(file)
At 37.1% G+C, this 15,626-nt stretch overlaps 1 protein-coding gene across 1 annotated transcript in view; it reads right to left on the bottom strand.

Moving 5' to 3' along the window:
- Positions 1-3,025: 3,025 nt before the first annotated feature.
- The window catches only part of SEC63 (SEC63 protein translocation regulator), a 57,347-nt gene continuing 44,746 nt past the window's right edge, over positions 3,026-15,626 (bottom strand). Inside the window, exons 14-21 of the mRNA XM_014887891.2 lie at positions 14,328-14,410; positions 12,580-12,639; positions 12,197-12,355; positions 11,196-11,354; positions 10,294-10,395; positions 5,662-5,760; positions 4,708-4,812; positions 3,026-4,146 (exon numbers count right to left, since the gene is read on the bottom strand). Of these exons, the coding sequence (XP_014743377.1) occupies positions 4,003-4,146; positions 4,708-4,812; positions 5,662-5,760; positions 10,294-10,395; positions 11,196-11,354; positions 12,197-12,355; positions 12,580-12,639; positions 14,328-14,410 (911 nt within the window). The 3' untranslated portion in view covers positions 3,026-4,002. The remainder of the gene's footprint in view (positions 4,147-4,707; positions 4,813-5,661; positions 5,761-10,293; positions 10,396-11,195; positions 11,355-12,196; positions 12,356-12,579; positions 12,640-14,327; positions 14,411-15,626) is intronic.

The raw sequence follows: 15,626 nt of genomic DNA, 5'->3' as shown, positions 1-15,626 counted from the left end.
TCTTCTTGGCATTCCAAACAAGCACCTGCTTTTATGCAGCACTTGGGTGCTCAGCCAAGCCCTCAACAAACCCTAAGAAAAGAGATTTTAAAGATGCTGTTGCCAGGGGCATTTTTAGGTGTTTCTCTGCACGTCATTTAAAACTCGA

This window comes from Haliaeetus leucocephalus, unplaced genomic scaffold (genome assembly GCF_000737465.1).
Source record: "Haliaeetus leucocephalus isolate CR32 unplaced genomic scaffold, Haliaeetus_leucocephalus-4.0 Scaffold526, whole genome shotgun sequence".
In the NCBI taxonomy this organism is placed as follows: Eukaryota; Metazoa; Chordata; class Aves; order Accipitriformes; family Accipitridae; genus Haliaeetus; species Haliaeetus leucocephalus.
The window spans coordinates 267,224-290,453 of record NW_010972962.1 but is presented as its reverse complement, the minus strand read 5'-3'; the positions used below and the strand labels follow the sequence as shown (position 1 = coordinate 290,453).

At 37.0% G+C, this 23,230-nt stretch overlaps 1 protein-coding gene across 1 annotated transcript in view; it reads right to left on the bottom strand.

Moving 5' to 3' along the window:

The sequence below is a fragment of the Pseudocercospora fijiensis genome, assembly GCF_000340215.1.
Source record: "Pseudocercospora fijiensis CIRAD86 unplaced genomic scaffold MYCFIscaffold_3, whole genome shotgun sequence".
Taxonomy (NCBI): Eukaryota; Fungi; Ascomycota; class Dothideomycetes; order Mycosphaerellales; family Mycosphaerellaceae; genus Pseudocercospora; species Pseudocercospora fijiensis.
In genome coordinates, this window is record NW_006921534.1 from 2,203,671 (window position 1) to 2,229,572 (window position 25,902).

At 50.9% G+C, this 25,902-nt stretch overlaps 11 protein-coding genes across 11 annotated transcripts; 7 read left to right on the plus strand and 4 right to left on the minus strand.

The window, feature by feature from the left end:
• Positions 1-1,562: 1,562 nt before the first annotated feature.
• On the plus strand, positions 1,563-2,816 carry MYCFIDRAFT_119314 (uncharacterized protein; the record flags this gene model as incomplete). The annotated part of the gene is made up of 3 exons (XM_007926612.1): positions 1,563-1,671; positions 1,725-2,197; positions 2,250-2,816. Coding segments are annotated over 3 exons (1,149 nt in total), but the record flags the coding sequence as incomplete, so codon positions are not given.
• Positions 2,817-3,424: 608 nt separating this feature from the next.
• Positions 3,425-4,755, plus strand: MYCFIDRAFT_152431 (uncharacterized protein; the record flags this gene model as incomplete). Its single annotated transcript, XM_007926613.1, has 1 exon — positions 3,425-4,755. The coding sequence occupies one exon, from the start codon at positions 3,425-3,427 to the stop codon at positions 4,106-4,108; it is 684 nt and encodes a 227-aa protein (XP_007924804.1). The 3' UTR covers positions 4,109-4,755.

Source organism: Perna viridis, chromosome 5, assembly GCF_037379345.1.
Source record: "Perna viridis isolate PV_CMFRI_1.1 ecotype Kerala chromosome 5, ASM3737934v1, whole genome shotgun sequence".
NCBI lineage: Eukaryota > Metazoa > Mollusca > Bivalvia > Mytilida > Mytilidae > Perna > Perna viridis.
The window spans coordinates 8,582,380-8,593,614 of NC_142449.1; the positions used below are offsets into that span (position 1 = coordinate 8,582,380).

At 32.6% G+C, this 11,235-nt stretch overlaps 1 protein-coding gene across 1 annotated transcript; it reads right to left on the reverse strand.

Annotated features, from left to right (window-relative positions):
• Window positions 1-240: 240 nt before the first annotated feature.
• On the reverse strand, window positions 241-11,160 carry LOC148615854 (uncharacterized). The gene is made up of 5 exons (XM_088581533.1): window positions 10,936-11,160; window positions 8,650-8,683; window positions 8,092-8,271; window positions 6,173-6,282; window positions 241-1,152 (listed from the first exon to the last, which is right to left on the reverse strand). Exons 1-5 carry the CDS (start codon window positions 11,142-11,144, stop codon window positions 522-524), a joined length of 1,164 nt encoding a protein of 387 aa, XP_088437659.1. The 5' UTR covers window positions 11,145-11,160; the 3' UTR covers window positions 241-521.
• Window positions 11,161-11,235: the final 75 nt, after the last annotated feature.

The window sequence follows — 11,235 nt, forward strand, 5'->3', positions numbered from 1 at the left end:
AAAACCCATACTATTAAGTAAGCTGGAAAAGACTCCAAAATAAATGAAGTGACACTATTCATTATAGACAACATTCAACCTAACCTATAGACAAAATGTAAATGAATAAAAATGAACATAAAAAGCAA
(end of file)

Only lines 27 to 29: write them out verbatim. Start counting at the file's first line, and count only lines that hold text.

At 32.6% G+C, this 11,235-nt stretch overlaps 1 protein-coding gene across 1 annotated transcript; it reads right to left on the reverse strand.

Annotated features, from left to right (window-relative positions):
• Window positions 1-240: 240 nt before the first annotated feature.